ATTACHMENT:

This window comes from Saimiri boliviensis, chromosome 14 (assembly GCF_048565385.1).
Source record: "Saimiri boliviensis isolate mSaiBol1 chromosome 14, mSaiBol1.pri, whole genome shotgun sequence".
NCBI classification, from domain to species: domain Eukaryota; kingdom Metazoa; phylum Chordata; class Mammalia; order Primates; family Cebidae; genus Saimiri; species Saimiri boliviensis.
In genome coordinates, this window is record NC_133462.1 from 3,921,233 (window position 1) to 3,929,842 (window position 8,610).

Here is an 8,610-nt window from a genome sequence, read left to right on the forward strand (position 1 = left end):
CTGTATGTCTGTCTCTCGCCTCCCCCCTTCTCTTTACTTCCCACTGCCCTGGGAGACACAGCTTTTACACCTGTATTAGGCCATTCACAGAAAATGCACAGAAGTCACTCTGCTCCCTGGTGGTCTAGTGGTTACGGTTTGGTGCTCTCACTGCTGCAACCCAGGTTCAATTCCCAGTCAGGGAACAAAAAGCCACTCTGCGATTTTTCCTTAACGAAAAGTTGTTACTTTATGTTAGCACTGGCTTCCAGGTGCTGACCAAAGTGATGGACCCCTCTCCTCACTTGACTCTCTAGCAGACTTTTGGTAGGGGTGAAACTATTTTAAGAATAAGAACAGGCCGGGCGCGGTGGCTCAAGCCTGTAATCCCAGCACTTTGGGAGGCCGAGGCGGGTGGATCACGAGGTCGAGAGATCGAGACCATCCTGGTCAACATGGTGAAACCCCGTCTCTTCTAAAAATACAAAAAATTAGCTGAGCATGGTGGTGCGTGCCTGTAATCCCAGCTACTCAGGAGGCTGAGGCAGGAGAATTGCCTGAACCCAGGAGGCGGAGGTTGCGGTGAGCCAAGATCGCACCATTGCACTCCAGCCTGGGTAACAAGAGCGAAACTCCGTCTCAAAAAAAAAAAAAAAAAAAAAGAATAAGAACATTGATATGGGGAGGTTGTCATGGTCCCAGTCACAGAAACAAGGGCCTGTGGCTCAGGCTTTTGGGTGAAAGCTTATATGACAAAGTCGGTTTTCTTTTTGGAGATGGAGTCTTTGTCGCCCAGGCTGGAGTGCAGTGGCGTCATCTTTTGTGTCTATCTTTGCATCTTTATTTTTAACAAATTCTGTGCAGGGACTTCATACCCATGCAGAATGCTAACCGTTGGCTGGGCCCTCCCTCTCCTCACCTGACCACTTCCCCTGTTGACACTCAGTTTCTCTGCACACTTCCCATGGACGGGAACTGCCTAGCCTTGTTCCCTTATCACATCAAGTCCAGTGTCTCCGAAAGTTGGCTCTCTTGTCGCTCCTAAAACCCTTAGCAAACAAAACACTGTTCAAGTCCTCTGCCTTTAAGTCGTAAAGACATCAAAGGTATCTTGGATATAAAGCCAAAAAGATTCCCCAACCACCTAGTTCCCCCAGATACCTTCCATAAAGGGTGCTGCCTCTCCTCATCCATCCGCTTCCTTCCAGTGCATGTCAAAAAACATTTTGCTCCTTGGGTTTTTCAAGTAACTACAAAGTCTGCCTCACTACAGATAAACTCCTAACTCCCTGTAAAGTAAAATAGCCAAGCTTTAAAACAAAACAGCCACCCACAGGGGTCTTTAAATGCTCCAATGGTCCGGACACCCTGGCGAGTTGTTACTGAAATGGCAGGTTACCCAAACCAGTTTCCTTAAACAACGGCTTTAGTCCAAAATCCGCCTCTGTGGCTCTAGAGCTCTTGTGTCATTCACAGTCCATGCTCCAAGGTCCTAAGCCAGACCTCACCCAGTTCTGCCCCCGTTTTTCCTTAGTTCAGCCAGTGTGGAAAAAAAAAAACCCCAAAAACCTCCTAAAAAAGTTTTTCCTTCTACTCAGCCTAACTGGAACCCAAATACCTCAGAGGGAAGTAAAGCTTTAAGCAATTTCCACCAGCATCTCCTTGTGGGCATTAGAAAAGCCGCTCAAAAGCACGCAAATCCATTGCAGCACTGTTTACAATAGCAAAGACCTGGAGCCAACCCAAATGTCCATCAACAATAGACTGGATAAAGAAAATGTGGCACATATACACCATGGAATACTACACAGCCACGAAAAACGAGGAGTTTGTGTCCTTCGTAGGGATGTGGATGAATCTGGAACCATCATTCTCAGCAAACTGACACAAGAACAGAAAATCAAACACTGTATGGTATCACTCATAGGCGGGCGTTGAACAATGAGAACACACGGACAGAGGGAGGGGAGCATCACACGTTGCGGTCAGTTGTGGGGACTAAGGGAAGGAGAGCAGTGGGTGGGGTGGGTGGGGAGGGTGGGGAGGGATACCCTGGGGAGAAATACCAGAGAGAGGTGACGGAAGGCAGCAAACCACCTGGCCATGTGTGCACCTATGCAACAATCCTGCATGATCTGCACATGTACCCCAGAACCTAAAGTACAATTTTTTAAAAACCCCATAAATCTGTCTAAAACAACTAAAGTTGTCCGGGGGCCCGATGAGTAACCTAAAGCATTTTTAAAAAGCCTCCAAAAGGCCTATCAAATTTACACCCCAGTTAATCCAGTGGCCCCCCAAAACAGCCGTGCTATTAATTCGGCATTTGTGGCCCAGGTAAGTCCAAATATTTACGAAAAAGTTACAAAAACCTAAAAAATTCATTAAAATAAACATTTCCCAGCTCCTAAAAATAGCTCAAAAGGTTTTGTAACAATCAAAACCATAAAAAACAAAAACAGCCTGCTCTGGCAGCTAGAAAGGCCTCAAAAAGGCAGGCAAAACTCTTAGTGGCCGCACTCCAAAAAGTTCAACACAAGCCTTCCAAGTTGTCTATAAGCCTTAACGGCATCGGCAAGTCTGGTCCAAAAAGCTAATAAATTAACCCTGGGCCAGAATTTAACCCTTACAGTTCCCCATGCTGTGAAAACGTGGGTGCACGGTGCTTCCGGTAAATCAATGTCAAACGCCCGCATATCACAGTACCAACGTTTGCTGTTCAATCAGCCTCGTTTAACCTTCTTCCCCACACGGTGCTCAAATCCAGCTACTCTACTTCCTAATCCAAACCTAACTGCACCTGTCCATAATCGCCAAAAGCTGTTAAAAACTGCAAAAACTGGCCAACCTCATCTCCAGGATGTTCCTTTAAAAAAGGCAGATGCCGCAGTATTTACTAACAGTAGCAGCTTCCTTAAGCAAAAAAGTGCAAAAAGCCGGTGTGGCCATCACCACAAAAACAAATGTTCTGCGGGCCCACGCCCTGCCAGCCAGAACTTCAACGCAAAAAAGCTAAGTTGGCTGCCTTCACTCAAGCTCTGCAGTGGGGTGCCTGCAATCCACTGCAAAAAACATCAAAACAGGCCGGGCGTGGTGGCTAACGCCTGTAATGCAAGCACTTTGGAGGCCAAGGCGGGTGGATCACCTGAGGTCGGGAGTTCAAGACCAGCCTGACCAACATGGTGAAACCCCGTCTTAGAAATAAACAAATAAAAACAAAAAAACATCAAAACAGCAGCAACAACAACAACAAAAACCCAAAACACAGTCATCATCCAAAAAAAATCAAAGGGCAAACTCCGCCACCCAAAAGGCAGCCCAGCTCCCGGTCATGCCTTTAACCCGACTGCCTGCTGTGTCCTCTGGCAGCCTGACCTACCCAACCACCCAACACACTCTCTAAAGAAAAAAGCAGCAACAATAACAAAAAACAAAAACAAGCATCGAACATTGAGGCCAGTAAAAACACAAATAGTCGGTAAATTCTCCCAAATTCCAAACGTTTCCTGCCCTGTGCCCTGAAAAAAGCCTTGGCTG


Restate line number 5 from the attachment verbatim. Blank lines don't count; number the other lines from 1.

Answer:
Here is an 8,610-nt window from a genome sequence, read left to right on the forward strand (position 1 = left end):